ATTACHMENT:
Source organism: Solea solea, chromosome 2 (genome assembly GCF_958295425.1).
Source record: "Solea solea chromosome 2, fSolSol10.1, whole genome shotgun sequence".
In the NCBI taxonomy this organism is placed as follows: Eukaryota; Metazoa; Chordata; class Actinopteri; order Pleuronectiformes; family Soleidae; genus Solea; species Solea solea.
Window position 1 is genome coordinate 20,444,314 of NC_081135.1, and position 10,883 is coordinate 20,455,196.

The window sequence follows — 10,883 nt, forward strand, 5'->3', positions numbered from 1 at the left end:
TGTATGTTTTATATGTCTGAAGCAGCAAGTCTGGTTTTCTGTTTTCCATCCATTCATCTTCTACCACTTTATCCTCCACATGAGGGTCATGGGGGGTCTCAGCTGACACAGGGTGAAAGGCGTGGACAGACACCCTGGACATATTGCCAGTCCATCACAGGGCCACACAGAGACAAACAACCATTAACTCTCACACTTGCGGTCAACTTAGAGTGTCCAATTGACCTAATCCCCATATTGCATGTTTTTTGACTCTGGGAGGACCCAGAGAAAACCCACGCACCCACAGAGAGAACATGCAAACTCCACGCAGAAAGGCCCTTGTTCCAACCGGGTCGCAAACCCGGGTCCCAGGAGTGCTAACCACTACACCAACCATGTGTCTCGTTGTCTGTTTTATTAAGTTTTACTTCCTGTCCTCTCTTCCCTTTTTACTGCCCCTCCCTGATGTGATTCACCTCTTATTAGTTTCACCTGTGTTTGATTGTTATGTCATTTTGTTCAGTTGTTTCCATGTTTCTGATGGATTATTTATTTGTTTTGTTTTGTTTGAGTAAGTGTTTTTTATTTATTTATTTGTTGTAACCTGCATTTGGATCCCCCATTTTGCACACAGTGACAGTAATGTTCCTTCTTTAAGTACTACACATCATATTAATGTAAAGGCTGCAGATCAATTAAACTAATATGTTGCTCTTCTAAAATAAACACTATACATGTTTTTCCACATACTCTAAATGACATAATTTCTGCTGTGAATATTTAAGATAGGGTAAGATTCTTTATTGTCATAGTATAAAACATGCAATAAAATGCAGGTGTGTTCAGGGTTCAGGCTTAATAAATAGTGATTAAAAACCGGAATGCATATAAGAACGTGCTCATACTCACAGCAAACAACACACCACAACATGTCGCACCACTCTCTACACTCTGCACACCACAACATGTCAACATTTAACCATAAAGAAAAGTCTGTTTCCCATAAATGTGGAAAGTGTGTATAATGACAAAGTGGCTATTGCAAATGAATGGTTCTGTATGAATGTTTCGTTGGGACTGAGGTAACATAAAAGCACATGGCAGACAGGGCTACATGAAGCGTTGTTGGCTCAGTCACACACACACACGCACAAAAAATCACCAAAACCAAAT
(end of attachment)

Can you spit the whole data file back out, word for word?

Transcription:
Source organism: Solea solea, chromosome 2 (genome assembly GCF_958295425.1).
Source record: "Solea solea chromosome 2, fSolSol10.1, whole genome shotgun sequence".
In the NCBI taxonomy this organism is placed as follows: Eukaryota; Metazoa; Chordata; class Actinopteri; order Pleuronectiformes; family Soleidae; genus Solea; species Solea solea.
Window position 1 is genome coordinate 20,444,314 of NC_081135.1, and position 10,883 is coordinate 20,455,196.

The window sequence follows — 10,883 nt, forward strand, 5'->3', positions numbered from 1 at the left end:
TGTATGTTTTATATGTCTGAAGCAGCAAGTCTGGTTTTCTGTTTTCCATCCATTCATCTTCTACCACTTTATCCTCCACATGAGGGTCATGGGGGGTCTCAGCTGACACAGGGTGAAAGGCGTGGACAGACACCCTGGACATATTGCCAGTCCATCACAGGGCCACACAGAGACAAACAACCATTAACTCTCACACTTGCGGTCAACTTAGAGTGTCCAATTGACCTAATCCCCATATTGCATGTTTTTTGACTCTGGGAGGACCCAGAGAAAACCCACGCACCCACAGAGAGAACATGCAAACTCCACGCAGAAAGGCCCTTGTTCCAACCGGGTCGCAAACCCGGGTCCCAGGAGTGCTAACCACTACACCAACCATGTGTCTCGTTGTCTGTTTTATTAAGTTTTACTTCCTGTCCTCTCTTCCCTTTTTACTGCCCCTCCCTGATGTGATTCACCTCTTATTAGTTTCACCTGTGTTTGATTGTTATGTCATTTTGTTCAGTTGTTTCCATGTTTCTGATGGATTATTTATTTGTTTTGTTTTGTTTGAGTAAGTGTTTTTTATTTATTTATTTGTTGTAACCTGCATTTGGATCCCCCATTTTGCACACAGTGACAGTAATGTTCCTTCTTTAAGTACTACACATCATATTAATGTAAAGGCTGCAGATCAATTAAACTAATATGTTGCTCTTCTAAAATAAACACTATACATGTTTTTCCACATACTCTAAATGACATAATTTCTGCTGTGAATATTTAAGATAGGGTAAGATTCTTTATTGTCATAGTATAAAACATGCAATAAAATGCAGGTGTGTTCAGGGTTCAGGCTTAATAAATAGTGATTAAAAACCGGAATGCATATAAGAACGTGCTCATACTCACAGCAAACAACACACCACAACATGTCGCACCACTCTCTACACTCTGCACACCACAACATGTCAACATTTAACCATAAAGAAAAGTCTGTTTCCCATAAATGTGGAAAGTGTGTATAATGACAAAGTGGCTATTGCAAATGAATGGTTCTGTATGAATGTTTCGTTGGGACTGAGGTAACATAAAAGCACATGGCAGACAGGGCTACATGAAGCGTTGTTGGCTCAGTCACACACACACACGCACAAAAAATCACCAAAACCAAAT